Unfortunately, his opportunity to continue the accumulation of high-quality output evaporated as quickly as it emerged. After performing on just 27.5% of Miami's offensive snaps from Weeks 1-4, Wilson's percentage rose to 54% in Weeks 5-6. He also collected 15 of his 35 targets for the season during those two contests, including nine in Week 6. Wilson took advantage of the expanded usage by capturing a season-high six receptions and exploding for 155 yards and two touchdowns during that matchup.

After that performance, his 25.8 yards per catch average propelled him into the league lead in total yards after catch (355). But the season-ending hip issue occurred during his next matchup and restricted his overall output to 26 receptions/391 yards/4 touchdowns. He also finished his abbreviated season with a 74.3% catch percentage and a 15.0 yards-per-reception average.

It appears that he will participate in Miami’s OTAs, and will have a legitimate chance to attain a consistent role within a Dolphin offense that is in the process of a sizable offseason transition. He will operate in coordination with Kenny Stills and the perpetually disappointing Devante Parker, although Wilson should benefit from the aggressive tendencies of new signal-caller Ryan Fitzpatrick.

The promise of downfield connections between Fitzpatrick and Wilson should only reinforce optimism that Wilson is destined to deliver a favorable number of huge plays this season. If he can achieve sustained health, Wilson's combination of speed and elusiveness enhance the likelihood that he will generate significant yardage as a vertical threat. He could easily assemble the most prolific numbers of his career, and his status as an appealing option is cemented by his availability late in your drafts.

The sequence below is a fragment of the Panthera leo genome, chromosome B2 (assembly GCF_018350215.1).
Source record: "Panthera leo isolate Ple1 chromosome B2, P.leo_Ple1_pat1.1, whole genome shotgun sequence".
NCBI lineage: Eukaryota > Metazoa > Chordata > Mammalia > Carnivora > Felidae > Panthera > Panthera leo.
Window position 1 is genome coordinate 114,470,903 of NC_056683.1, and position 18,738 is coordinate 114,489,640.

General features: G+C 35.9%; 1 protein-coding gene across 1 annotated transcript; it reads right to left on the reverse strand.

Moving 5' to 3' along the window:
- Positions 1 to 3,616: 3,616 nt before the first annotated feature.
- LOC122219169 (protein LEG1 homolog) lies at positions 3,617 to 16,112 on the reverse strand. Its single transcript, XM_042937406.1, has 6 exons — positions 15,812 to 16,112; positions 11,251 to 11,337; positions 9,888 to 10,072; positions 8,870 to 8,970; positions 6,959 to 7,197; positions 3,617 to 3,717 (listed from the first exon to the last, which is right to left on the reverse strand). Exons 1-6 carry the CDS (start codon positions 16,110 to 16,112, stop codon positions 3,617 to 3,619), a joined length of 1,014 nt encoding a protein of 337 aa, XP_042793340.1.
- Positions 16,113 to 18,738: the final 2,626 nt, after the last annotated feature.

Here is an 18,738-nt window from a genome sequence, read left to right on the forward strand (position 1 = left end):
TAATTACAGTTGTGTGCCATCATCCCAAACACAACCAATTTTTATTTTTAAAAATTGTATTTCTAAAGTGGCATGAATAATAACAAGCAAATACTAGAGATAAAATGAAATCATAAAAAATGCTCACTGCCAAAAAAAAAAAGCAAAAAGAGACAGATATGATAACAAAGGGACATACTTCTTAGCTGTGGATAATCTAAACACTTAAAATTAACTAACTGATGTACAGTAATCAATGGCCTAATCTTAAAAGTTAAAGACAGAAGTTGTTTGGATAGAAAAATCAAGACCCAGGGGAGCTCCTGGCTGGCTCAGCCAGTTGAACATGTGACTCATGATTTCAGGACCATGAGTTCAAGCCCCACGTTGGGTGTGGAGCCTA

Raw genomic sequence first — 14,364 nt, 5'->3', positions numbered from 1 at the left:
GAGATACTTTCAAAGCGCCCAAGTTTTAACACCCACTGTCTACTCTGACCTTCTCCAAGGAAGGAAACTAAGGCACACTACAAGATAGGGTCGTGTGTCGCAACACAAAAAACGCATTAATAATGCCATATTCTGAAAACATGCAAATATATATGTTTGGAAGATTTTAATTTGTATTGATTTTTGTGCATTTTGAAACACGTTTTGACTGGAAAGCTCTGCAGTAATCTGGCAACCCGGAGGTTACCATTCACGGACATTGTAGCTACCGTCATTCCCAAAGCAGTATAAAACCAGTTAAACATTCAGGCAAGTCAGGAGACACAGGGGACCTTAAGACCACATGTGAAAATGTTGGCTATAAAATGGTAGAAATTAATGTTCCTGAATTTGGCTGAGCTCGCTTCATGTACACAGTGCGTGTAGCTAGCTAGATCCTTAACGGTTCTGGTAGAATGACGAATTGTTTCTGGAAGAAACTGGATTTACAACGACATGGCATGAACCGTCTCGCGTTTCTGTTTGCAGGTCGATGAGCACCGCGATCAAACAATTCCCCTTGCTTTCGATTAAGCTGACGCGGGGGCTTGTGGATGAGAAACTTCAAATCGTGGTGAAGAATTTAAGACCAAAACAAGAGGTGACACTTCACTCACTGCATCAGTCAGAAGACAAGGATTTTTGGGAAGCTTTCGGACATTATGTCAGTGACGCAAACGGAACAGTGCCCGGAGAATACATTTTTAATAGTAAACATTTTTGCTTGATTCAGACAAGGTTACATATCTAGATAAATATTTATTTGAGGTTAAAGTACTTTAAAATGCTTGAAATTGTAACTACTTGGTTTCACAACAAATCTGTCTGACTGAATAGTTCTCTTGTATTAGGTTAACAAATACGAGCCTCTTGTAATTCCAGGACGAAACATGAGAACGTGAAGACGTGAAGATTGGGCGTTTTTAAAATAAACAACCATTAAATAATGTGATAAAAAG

Deon Cain, Indianapolis Colts

ADP 295, WR85

The 6'2", 200-pound Cain was chosen 185th overall by Indianapolis in Round 6 of the 2018 NFL Draft, which perpetuated the procession of Clemson wide receivers into the league. He impressed the Colts’ coaching staff during OTAs and training camp by demonstrating a promising blend of route running, size and the speed that enabled him to deliver a scorching 4.43 in the 40 during the NFL Combine.

But the torn ACL that he suffered during the team’s initial preseason game instantly concluded his season, and Cain remains largely disregarded by many potential owners during the early drafts of 2019. However, he will be performing in an offense that can help him elevate in value, as the surging Indianapolis passing attack ranked sixth in 2018, and finished ninth in pass play percentage (61.6%).

Andrew Luck also launched the league's second highest number of pass attempts (639) and will be targeting his most critical weapons with great frequency once again. That process will begin with T.Y. Hilton, who will function as Luck’s primary option after leading the Colts' in targets (120), receptions (76), and receiving yards (1,270). But beyond Hilton’s ongoing responsibilities, the wide receiver position is largely lacking in formidable competition for Cain.

Chester Rogers finished second among Colt wide receivers in targets (72), receptions (53), and receiving yards (485), although his numbers trailed Eric Ebron and Nyheim Hines. Rogers should remain with the team after being tendered at the second-round level. The newly-signed Funchess could also confiscate a consistent role within Indy’s aerial attack despite the declining usage that he endured in Carolina last season.

However, Cain's collection of attributes and his proficiency during last year’s abbreviated appearance provide the foundation for believing that he possesses more talent than Rogers or Funchess. His recovery from the torn ACL also appears to be progressing favorably. and only the addition of another contender for targets would deter him from being deployed with regularity within Frank Reich's weekly schematic approach. This vaults Cain into strong consideration as a viable late-round target for the modest investment of his current ADP.


Tre'Quan Smith, New Orleans Saints

ADP 181, WR59

After the 6'2" 210-pound Smith was selected in Round 3 of the 2018 NFL Draft his enticing mixture of size, acceleration, and propensity to capture contested throws supplied the prospects of an emerging downfield weapon who could also thrive as a red zone target.